Not So Quick! WebAssembly
Written by Ian Elliot   
Wednesday, 30 January 2019

A lot of hopes are pinned on the future success of WebAssembly as an alternative to native apps. Of course, for this to be true WebAssembly has to be fast. But how fast is it?


WebAssembly is a strange beast. It makes use of a software stack machine and much is made of its design so as to produce the best performance. For web use this stack machine is inside the existing JavaScript engines. If you know the history of stack machines, none of this sounds promising. Despite their elegance, stack machines are not common in hardware implementations. And any code, no matter how compact and well-designed, that runs on a virtual machine or an interpreter is likely to be slow. Yet WebAssembly enthusiasts claim that it is only a bit slower then native code. On Chrome's V8 engine it runs 34% faster than the same code compiled to asm.js - a reduced form of JavaScript that can be better optimized. It also gets within 10% of native execution on a range of benchmarks and 2x slower is a reasonable worse case upper bound.

A new study from Abhinav Jangda, Bobby Powers, Arjun Guha and Emery Berger of the PLASMA lab at University of Massachusetts Amherst, however, points out that the existing benchmarks are unrealistic. They involve small test pieces of about 100 lines of code. The problem is that well-known benchmarks can't easily be run in a browser that doesn't support all of the facilities they need. The clever idea in the paper is to make use of BROWSIX, a framework which enables Unix apps to be run in the browser. The problem is that BROWSIX is written in JavaScript, not WebAssembly. The researchers solved the problem in the obvious way by creating BROWSIX-WASM, i.e. a WebAssembly version.

Armed with this new framework it was possible to run the well-known SPEC CPU benchmark. The findings confirm that WebAssembly is 30% faster than JavaScript on average. What is more surprising, is that on Firefox is is 50% slower and on Chrome 90% slower on average. It looks as if the worst case upper bound is more like the average case.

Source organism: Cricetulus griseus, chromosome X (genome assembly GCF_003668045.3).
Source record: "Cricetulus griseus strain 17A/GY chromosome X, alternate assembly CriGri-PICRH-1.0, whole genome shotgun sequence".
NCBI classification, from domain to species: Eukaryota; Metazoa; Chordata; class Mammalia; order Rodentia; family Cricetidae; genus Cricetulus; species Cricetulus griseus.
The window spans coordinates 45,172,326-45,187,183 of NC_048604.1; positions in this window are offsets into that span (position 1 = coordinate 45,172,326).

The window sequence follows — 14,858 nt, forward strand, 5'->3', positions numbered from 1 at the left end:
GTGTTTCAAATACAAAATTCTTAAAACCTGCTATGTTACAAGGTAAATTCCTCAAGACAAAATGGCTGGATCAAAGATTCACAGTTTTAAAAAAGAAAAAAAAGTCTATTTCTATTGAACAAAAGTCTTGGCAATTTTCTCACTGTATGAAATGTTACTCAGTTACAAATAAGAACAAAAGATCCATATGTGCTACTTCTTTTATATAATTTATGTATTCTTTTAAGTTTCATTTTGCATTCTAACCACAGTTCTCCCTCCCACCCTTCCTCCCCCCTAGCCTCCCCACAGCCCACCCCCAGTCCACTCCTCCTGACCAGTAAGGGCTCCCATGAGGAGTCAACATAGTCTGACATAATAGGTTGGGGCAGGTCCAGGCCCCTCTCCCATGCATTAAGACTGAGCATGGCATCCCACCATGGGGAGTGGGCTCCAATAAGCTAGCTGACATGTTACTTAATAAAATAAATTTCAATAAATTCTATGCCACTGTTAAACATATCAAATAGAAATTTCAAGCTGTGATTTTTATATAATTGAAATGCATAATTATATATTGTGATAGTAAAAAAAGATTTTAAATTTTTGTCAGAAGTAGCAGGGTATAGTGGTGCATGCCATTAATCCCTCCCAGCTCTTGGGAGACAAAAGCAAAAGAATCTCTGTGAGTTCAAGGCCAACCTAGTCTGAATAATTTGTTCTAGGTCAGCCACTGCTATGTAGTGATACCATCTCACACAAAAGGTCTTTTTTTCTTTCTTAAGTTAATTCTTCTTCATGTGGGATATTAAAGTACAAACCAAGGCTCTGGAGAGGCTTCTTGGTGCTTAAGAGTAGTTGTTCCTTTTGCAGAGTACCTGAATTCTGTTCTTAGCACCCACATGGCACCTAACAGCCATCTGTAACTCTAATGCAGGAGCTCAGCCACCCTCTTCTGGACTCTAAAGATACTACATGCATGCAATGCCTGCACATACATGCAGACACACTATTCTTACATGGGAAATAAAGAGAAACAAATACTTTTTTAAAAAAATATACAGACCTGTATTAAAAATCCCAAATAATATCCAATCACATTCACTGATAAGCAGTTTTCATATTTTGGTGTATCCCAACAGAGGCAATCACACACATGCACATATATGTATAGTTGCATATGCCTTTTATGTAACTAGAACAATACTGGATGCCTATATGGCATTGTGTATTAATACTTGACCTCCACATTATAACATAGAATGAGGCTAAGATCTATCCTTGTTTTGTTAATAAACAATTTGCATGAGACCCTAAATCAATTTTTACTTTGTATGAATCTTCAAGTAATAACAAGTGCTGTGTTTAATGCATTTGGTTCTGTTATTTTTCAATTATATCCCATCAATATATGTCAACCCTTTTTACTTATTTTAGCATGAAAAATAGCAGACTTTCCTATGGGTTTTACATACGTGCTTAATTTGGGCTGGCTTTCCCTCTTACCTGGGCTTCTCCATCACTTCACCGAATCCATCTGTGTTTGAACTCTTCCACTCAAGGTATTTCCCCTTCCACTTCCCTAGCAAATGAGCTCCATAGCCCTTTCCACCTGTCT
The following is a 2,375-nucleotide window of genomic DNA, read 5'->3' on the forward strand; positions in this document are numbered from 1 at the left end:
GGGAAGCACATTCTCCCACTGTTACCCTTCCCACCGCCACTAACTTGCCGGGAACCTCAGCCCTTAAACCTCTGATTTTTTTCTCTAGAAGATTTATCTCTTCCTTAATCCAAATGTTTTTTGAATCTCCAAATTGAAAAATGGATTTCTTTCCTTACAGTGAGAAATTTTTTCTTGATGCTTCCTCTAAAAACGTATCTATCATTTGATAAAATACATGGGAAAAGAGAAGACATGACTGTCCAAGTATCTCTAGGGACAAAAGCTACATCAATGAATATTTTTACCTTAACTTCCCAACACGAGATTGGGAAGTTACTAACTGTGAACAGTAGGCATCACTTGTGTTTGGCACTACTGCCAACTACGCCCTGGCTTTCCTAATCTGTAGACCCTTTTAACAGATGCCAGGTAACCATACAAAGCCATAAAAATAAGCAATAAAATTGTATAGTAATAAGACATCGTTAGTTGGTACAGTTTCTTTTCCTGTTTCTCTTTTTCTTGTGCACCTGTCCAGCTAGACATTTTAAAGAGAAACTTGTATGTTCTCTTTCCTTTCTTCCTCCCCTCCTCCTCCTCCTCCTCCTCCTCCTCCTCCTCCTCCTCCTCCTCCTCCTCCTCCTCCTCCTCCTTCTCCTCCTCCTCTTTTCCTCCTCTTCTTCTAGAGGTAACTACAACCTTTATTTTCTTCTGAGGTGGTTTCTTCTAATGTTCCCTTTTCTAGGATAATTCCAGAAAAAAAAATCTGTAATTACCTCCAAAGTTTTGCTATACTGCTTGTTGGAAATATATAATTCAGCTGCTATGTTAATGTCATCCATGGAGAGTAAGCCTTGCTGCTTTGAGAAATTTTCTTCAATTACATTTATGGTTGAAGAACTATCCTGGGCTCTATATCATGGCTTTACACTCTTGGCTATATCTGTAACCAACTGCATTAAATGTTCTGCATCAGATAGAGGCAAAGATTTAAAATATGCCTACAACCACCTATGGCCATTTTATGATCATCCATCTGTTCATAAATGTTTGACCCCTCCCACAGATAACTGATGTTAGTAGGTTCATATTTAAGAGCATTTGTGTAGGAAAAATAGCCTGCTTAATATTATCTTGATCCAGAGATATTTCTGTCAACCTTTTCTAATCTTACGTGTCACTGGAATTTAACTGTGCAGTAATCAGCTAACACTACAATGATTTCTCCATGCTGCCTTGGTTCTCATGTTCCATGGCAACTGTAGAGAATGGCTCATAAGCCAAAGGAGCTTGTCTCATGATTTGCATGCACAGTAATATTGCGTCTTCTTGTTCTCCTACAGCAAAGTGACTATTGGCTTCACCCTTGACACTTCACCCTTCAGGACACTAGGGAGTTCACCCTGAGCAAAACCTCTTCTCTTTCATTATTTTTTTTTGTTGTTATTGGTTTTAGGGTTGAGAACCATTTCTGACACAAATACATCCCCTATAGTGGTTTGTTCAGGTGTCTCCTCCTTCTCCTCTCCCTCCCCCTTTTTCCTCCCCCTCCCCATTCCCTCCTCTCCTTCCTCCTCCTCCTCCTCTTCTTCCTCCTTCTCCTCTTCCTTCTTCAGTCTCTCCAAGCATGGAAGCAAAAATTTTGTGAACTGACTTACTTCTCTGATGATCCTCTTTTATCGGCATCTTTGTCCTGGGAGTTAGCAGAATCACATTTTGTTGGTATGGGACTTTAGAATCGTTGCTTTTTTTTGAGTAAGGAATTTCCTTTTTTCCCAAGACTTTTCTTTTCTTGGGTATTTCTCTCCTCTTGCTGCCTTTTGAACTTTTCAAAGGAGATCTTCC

The reason for the loss of performance seems to be the way that the code is structured to use twice the number of loads and stores than equivalent native code. The researchers attribute this to the lack of registers and not making use of a wider range of x86 addressing modes. There is also the issue of larger code size, resulting in more L1 cache misses. Finally the cost of making code safe results in additional operations.

OK, this isn't really good news, but you have to remember that WebAssembly is in its infancy and this sort of information should enable implementers to improve efficiency. It might just be that WebAssembly isn't fast now, but it might be in the future. Another interesting finding is that Chrome is about 27% slower than Firefox, so providing evidence that implementation matters.


More Information

Mind the Gap: Analyzing the Performance of WebAssembly vs. Native Code

Abhinav Jangda, Bobby Powers, Arjun Guha, Emery Berger

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WebAssembly Takes A Big Step Towards Being Real 

Progress On WebAssembly 

WebAssembly Has Mozilla, Microsoft,Apple and Google Backing It 

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Last Updated ( Wednesday, 30 January 2019 )